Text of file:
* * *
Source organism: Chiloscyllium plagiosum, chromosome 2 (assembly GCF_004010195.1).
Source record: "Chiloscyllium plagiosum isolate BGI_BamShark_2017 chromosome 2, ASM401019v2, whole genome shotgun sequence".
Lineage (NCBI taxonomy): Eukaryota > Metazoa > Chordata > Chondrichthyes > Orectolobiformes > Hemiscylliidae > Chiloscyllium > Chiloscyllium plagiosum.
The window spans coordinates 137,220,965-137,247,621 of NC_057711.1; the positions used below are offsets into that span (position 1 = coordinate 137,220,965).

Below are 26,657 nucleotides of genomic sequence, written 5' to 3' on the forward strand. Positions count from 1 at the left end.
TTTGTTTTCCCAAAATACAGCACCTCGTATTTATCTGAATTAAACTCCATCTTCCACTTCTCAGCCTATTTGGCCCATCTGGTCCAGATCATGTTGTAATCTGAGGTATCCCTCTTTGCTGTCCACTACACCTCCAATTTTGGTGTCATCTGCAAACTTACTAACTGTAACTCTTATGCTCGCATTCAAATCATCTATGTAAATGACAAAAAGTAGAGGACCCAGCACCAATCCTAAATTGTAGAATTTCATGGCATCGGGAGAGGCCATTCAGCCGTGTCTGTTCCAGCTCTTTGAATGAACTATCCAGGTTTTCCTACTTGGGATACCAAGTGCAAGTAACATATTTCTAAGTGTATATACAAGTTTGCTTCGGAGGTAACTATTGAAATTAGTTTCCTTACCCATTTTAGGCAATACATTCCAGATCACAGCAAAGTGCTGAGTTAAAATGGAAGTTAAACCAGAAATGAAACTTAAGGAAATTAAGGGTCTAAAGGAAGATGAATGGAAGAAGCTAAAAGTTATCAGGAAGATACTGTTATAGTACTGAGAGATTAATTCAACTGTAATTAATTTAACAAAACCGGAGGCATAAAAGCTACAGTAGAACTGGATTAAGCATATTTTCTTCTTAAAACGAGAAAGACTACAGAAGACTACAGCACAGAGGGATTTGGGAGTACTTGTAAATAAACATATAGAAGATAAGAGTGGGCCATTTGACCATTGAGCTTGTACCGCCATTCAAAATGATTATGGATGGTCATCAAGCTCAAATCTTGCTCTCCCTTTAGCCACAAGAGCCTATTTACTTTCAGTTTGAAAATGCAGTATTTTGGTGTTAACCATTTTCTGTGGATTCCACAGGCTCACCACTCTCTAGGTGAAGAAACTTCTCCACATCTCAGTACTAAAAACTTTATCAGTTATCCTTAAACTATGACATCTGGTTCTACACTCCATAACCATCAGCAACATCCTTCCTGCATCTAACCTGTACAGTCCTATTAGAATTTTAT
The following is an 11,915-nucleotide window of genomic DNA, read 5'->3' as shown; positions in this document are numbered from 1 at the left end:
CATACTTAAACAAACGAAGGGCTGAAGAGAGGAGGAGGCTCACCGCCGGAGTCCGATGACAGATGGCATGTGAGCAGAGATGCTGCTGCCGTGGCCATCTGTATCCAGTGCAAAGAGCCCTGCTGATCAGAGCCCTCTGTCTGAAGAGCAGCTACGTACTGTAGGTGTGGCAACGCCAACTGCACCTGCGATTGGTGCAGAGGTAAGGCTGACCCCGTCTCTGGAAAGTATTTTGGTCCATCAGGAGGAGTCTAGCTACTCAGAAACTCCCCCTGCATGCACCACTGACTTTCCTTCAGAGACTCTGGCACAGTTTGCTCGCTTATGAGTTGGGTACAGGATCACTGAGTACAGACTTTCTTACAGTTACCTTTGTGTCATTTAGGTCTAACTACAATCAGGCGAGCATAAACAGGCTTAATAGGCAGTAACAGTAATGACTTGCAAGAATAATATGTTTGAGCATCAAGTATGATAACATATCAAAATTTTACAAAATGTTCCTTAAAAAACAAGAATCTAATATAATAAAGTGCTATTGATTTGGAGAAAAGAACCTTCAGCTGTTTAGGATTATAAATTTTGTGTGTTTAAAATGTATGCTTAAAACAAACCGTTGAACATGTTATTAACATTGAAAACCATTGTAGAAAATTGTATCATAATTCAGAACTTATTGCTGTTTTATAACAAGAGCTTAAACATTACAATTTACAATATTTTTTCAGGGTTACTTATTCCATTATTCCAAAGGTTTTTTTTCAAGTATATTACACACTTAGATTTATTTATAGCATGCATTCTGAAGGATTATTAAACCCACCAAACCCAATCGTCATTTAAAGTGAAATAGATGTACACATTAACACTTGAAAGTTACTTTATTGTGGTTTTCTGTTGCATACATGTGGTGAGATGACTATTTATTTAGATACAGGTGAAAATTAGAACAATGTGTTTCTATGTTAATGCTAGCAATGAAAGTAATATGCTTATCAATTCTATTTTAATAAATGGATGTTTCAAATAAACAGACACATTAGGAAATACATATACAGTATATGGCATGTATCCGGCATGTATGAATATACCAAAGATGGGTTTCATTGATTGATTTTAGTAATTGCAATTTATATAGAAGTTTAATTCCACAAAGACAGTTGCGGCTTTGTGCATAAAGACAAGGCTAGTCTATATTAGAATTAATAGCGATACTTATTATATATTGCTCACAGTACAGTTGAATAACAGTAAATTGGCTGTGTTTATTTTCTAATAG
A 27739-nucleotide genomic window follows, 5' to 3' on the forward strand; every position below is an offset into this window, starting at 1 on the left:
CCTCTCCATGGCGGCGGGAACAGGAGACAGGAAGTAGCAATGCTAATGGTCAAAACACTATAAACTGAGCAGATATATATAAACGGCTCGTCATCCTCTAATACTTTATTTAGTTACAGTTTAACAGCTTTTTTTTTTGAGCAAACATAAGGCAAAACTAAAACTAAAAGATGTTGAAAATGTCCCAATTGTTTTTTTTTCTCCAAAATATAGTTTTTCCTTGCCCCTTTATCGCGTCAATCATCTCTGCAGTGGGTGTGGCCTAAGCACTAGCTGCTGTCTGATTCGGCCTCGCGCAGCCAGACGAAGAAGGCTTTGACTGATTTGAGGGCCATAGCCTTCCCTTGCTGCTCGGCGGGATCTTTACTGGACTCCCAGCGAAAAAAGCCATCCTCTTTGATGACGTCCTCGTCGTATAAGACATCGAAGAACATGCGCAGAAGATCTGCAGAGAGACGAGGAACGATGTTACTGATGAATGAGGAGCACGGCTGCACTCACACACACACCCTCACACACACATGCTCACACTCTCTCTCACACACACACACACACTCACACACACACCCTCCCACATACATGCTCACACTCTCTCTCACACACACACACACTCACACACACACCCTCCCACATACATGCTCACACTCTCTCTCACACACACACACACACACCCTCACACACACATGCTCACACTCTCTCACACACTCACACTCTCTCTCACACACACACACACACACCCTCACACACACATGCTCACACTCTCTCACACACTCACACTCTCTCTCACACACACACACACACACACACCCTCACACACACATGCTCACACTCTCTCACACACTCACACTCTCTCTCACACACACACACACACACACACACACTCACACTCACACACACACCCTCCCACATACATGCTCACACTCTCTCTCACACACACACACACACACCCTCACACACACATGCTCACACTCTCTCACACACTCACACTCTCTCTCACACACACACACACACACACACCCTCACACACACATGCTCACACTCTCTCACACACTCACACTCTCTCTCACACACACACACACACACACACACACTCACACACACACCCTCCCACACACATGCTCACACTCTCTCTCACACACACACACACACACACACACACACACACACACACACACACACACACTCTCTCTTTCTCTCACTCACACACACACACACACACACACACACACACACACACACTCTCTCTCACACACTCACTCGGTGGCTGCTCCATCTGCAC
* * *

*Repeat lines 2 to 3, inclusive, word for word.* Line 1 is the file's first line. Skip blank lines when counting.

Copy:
Source record: "Chiloscyllium plagiosum isolate BGI_BamShark_2017 chromosome 2, ASM401019v2, whole genome shotgun sequence".
Lineage (NCBI taxonomy): Eukaryota > Metazoa > Chordata > Chondrichthyes > Orectolobiformes > Hemiscylliidae > Chiloscyllium > Chiloscyllium plagiosum.